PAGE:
I’ve said in other posts I feel a Koryu is more than the sum of it’s parts and it’s these more elusive elements that keep me coming back even though I may not be able to put my finger on them.
    Last edited: Nov 27, 2007
  4. koyo

    koyo Passed away, but always remembered. RIP.

    The discipline and concentration put into every moment of training.And those "elusive" elements lord spooky speaks of and which can be seen in the photo below.

    regards koyo

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  5. Kogusoku

    Kogusoku 髭また伸びた! Supporter

    That's the Nihon Kendo no kata, not koryu. It's based on koryu and since weapons based gendai budo are rather more serious, you get some, but not all of that elusive feeling in training.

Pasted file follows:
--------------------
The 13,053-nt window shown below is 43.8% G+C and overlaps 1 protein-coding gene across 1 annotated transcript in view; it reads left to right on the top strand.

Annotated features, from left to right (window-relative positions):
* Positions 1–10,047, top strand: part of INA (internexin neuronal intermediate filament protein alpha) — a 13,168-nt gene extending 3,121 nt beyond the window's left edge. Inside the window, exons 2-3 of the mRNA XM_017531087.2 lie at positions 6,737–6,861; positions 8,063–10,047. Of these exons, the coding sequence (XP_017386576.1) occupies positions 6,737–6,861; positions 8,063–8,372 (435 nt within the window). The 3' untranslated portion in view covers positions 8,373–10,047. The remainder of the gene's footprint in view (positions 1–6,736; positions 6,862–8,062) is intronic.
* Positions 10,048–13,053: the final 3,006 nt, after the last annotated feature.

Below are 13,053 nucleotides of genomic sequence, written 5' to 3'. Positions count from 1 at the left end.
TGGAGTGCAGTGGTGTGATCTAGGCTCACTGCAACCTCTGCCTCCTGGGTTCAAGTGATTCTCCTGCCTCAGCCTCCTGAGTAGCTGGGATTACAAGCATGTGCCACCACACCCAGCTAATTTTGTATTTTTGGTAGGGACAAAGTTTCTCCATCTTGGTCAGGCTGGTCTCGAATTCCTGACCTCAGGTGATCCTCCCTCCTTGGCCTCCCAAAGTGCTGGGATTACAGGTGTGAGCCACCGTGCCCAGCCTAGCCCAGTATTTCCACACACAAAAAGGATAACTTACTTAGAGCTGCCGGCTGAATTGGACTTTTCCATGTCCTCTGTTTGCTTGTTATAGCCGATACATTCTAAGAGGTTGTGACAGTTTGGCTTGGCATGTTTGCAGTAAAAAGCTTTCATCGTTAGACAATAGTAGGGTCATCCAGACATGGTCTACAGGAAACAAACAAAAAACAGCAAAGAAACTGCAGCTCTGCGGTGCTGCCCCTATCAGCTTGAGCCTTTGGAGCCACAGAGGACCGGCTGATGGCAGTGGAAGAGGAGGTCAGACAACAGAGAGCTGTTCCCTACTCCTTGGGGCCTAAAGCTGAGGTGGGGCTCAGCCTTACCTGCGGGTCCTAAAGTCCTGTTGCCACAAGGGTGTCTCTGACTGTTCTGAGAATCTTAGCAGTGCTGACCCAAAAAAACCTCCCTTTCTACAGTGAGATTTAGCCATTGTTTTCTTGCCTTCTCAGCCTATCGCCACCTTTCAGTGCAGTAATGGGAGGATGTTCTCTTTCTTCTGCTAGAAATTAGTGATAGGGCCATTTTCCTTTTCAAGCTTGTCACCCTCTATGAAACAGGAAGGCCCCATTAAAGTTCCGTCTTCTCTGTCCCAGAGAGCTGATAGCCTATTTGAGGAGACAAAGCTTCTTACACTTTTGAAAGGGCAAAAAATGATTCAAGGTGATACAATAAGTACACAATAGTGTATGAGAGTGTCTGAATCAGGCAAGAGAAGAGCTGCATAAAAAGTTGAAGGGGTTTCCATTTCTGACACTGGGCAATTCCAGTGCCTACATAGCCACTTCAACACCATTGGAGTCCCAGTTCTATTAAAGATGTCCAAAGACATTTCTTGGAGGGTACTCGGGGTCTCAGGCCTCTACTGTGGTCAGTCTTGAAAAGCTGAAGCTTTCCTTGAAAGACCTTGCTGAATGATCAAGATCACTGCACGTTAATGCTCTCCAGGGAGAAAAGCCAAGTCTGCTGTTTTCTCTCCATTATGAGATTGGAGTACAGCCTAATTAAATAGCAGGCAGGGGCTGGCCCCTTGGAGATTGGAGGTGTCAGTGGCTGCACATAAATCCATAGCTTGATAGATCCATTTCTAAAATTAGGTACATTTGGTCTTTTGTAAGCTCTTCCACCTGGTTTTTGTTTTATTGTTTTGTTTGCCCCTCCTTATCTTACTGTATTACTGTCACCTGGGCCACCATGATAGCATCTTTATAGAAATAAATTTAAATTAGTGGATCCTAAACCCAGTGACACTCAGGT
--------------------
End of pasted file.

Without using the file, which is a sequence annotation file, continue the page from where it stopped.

6. koyo

    koyo Passed away, but always remembered. RIP.

    Agreed since these gentlemen are kendoka first and foremost.

    I did study Omori ryi iai for a few years and attended seminars headed by Ishido shihan sadlly as someone has already said these arts are lifelong commitments so I had to concentrate on my chosen (NOT CHOSON!!!!) :) art aikido/aiki ken but I try to bring the same serious discipline and concentration to my training. Who knows what I would be studying had I found a koryu art first.

    regards koyo
    Ishido shihan

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    Last edited: Nov 28, 2007
  7. ScottUK

    ScottUK More human than human...


    Have you got a bigger version of that pic of Ishido sensei I could have please? :)
  8. Kogusoku

    Kogusoku 髭また伸びた! Supporter

    Doh! Irn-bru on the computer screen! Ye bugger ye! :D

    Ishido sensei is an awesome practicioner of Muso Shinden-ryu iai.

    [ame=http://www.youtube.com/watch?v=E3vgvjYQdUI]Ishido Shizufumi Sensei demonstrating Muso Shinden-ryu iai[/ame]
    Last edited: Nov 27, 2007
  9. koyo

    koyo Passed away, but always remembered. RIP.